History[edit | edit source]

Flown under escort to Hatzor on 16 August 1966, by defecting pilot Munir Redfa,[N 1] as part of Operation Diamond, this aircraft was renumbered 007.[N 2] It was later used for a series of test flights, with Israeli test pilot Danny Shapira at the controls. The jet's strengths and weaknesses were analyzed, and it was flown against IAF fighters, eventually training Israeli pilots to deal with the aircraft.[1]

007 during Have Doughnut

In January 1968, Israel loaned the MiG to the United States, which evaluated the jet under the Have Doughnut program.[N 3]

The evaluation flights, which saw the MiG flown under the cover designation YF-110, were concluded on 8 April 1968,[6] after which the aircraft was returned to Israel, and placed on display at the Israeli Air Force Museum in Hatzerim.[7]

Notes[edit | edit source]

  1. Redfa, a Maronite Christian serving with the Iraqi Air Force, was annoyed that his Christian roots prevented his promotion in the military. He was also upset that he had been ordered to attack Iraqi Kurds. When a female Mossad agent befriended Redfa, he told her that he was forced to live far away from his family in Baghdad, he was not trusted by his commanders, and allowed to fly only with small fuel tanks because of his Christianity. He also expressed his admiration towards Israelis, "few against so many Muslims". Redfa was persuaded to travel to Europe to meet with Israeli agents, offered $1 million, Israeli citizenship, and full-time employment. Redfa's conditions about smuggling all his relatives out of Iraq were accepted. Later Redfa traveled to Israel to see the airfield he was going to use to land the plane. He also met with the commander of Israeli Air Force, Major General Mordechai "Mottie" Hod, and discussed the dangerous flight and its path.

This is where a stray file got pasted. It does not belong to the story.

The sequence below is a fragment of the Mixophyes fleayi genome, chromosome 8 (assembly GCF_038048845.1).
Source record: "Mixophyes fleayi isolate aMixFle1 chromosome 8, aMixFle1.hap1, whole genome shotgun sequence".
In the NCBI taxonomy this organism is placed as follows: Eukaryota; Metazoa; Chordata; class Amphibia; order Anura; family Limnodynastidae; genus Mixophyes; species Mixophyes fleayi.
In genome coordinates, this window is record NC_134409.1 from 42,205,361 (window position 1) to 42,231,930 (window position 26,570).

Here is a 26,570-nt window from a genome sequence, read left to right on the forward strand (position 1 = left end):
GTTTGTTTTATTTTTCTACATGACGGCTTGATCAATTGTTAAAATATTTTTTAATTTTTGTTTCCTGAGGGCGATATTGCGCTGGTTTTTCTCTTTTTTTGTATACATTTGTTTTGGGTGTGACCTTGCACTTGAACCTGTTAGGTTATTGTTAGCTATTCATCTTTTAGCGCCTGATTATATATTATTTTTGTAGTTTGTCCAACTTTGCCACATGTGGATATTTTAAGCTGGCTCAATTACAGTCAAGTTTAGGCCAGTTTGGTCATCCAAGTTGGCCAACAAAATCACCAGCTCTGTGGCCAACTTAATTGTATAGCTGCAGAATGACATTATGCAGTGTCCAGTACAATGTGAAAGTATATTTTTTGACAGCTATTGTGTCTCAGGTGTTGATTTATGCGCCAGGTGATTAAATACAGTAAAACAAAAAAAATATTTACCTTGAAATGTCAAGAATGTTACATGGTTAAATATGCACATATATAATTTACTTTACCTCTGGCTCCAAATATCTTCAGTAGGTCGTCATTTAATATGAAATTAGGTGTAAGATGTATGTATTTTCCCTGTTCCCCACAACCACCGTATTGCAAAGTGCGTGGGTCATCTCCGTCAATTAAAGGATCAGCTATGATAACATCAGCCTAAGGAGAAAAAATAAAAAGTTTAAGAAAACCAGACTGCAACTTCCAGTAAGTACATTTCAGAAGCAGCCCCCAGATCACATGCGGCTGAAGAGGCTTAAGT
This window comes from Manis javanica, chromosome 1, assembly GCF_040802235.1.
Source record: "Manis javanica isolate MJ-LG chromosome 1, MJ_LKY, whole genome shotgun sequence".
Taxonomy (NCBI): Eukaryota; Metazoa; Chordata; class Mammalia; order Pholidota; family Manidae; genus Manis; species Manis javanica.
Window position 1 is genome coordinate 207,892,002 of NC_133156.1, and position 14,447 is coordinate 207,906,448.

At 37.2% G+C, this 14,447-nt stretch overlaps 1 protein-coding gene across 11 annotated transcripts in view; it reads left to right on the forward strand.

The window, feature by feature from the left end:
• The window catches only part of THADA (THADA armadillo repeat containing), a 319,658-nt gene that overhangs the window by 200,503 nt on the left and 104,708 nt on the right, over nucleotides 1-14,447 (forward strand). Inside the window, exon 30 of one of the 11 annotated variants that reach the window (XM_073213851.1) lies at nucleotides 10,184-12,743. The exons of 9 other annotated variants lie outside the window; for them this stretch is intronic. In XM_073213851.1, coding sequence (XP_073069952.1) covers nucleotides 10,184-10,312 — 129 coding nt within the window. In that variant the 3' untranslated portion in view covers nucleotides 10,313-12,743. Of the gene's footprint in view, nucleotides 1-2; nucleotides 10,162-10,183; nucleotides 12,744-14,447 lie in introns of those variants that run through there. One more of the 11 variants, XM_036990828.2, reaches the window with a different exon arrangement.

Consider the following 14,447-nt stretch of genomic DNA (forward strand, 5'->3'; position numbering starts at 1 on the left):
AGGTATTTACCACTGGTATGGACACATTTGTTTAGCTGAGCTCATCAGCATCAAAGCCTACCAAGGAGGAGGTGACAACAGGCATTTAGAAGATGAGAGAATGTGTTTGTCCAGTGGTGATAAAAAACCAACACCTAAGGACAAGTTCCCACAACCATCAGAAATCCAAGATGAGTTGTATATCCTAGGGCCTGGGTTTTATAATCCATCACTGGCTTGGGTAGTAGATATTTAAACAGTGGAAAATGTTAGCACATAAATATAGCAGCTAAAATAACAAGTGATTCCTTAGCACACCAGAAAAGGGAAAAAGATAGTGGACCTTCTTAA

2. The code number for fictional spy James Bond, this was a subtle reference to the way the jet was acquired.
  3. The transfer helped pave the way for the Israeli acquisition of the F-4 Phantom, which the Americans had been reluctant to sell to Israel.[2][3][4][5]

Sources[edit | edit source]

  1. Norton, Bill (2004). Air War on the Edge – A History of the Israel Air Force and its Aircraft since 1947. Midland Publishing. p. 382. ISBN 1-85780-088-5.
  2. Ian Black and Benny Morris (2007). Israel's Secret Wars: A History of Israel's Intelligence Services. Grove Press. pp. 206–209. ISBN 978-0-8021-3286-4.
  3. Loch K. Johnson (2007). Strategic Intelligence, Volume 1. Praeger Security International. pp. 75–76. ISBN 0-275-98943-7.
  4. Uzi Mahnaimi (June 3, 2007). "Stolen Iraqi jet helped Israel win six-day war". The Times.
  5. Weiss, Reuven (May 29, 2007). "The Blue Bird Legend". Ynet. Retrieved July 31, 2010.
  6. http://area51specialprojects.com/migs_area51.html
  7. https://en.wikipedia.org/wiki/Operation_Diamond
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